Adolescent drivers are often distracted by technology while they are driving, but loud conversations and horseplay between passengers appear more likely to result in a dangerous incident, according to a new study from the UNC Highway Safety Research Center.

Astronomers discover Earth-sized planet in habitable zone

Notre Dame astrophysicist Justin R. Crepp and researchers from NASA working with the Kepler space mission have detected an Earth-like planet orbiting the habitable zone of a cool star.

Live cell imaging reveals distinct alterations of subcellular glutathione potentials

In the April issue of Experimental Biology and Medicine a multidisciplinary research team led by Drs. Rex Gaskins and Paul Kenis in the Institute of Genomic Biology (IGB) on the campus of the University of Illinois Urbana-Champaign describe their recent work on subcellular redox homeostasis.

Fish consumption advisories fail to cover all types of contaminants

A new study suggests that fish consumption advisories for expecting mothers are ineffective in reducing infant exposure to long-lived contaminants like persistent organic pollutants (POPs).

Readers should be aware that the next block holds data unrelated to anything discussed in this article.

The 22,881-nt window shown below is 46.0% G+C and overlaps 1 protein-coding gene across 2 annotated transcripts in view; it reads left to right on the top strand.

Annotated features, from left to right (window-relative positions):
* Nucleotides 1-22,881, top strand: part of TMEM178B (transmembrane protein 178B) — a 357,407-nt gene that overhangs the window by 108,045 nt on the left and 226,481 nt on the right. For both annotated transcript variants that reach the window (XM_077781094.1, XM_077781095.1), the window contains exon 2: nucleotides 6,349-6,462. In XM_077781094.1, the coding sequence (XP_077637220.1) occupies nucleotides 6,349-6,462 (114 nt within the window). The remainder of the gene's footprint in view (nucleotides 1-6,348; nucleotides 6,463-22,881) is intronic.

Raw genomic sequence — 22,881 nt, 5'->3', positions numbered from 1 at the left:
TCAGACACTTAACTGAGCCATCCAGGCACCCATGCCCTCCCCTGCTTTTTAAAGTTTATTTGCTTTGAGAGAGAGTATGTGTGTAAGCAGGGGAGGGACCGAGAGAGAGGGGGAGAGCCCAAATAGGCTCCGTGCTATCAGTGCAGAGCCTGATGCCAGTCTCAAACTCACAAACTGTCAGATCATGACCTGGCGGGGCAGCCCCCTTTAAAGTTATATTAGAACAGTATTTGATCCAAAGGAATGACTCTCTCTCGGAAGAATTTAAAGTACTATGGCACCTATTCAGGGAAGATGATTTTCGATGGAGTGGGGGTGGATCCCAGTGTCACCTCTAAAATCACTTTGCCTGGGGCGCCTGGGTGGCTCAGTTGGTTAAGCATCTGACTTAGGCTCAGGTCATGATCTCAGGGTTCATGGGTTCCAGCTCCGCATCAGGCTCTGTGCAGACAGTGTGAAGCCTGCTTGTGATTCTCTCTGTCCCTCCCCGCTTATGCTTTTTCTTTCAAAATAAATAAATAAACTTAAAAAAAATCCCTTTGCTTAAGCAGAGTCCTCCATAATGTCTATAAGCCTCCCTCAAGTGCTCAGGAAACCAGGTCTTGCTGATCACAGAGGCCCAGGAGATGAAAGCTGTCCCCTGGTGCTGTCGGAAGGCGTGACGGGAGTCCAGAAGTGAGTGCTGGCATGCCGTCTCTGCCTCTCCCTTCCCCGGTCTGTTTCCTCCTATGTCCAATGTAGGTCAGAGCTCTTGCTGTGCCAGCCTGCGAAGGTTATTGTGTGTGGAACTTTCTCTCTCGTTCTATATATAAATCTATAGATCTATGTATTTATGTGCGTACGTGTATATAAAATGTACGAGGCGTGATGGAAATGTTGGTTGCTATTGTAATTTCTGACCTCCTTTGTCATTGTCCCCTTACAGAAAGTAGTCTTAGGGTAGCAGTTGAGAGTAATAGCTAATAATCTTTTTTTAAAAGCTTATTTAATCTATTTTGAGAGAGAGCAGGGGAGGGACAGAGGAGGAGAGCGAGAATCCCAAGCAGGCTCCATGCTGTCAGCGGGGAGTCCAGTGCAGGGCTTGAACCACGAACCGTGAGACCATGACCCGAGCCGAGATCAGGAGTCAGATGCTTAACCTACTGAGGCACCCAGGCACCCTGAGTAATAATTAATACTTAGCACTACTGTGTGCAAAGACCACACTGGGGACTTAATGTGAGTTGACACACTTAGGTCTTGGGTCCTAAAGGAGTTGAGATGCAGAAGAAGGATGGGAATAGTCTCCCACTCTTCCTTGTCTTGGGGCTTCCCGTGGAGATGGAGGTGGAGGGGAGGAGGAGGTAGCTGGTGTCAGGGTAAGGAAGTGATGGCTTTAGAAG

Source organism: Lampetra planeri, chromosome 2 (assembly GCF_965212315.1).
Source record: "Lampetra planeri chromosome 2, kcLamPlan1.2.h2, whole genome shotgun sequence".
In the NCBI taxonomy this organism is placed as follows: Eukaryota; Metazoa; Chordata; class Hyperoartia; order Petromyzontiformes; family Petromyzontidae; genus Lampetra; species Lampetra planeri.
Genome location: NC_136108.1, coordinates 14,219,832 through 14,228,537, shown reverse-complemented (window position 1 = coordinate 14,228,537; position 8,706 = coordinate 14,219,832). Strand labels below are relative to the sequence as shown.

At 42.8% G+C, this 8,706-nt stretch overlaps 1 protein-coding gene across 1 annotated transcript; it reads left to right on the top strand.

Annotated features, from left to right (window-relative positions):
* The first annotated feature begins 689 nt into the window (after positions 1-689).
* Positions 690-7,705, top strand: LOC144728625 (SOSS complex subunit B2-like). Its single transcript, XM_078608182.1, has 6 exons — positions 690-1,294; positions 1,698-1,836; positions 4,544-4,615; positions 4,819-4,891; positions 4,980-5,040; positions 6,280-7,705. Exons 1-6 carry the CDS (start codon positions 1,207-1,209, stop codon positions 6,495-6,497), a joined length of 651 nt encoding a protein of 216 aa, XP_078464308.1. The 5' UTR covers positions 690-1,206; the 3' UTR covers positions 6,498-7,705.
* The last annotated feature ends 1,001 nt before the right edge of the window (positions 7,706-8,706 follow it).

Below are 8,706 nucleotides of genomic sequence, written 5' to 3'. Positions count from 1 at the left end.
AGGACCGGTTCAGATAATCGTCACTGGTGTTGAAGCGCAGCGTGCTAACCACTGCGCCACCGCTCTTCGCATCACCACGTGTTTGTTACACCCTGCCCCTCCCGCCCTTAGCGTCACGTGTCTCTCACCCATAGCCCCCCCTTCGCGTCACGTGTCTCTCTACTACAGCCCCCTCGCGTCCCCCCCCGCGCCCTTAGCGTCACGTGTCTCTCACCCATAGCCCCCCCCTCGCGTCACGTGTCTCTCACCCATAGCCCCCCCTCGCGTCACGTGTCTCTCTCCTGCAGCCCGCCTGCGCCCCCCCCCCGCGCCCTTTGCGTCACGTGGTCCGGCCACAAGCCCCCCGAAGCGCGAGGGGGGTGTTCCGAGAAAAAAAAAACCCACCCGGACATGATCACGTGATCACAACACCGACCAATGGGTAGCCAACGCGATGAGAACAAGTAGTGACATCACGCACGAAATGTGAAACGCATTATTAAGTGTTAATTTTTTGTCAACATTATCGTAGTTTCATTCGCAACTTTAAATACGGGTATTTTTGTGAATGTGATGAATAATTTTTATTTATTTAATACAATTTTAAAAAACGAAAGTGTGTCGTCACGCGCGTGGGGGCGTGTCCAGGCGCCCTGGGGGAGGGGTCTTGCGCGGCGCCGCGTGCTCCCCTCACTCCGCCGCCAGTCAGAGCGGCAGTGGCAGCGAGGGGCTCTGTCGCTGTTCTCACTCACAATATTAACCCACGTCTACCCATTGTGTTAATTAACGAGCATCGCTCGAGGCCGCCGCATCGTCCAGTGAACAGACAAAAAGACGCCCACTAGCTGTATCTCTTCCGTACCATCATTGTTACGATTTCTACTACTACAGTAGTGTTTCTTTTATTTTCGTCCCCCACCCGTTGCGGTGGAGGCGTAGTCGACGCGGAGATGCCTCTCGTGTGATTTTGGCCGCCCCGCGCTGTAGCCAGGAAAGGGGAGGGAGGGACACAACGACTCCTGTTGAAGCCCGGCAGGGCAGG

New pain relief targets discovered

Scientists have identified new pain relief targets that could be used to provide relief from chemotherapy-induced pain.

Distracted driving among teens threatens public health and safety

Motor vehicle crashes rank as the leading cause of teen deaths and in 2008, 16% of all distraction-related fatal automobile crashes involved drivers under 20 years of age.

Surprise: Lost stem cells naturally replaced by non-stem cells, fly research suggests

Johns Hopkins researchers have discovered an unexpected phenomenon in the organs that produce sperm in fruit flies: When a certain kind of stem cell is killed off experimentally, another group of non-stem cells can come out of retirement to replace them.

Proper Stem Cell Function Requires Hydrogen Sulfide

Stem cells in bone marrow need to produce hydrogen sulfide in order to properly multiply and form bone tissue, according to a new study from the Center for Craniofacial Molecular Biology at the Ostrow School of Dentistry.

Orchid named after UC Riverside researcher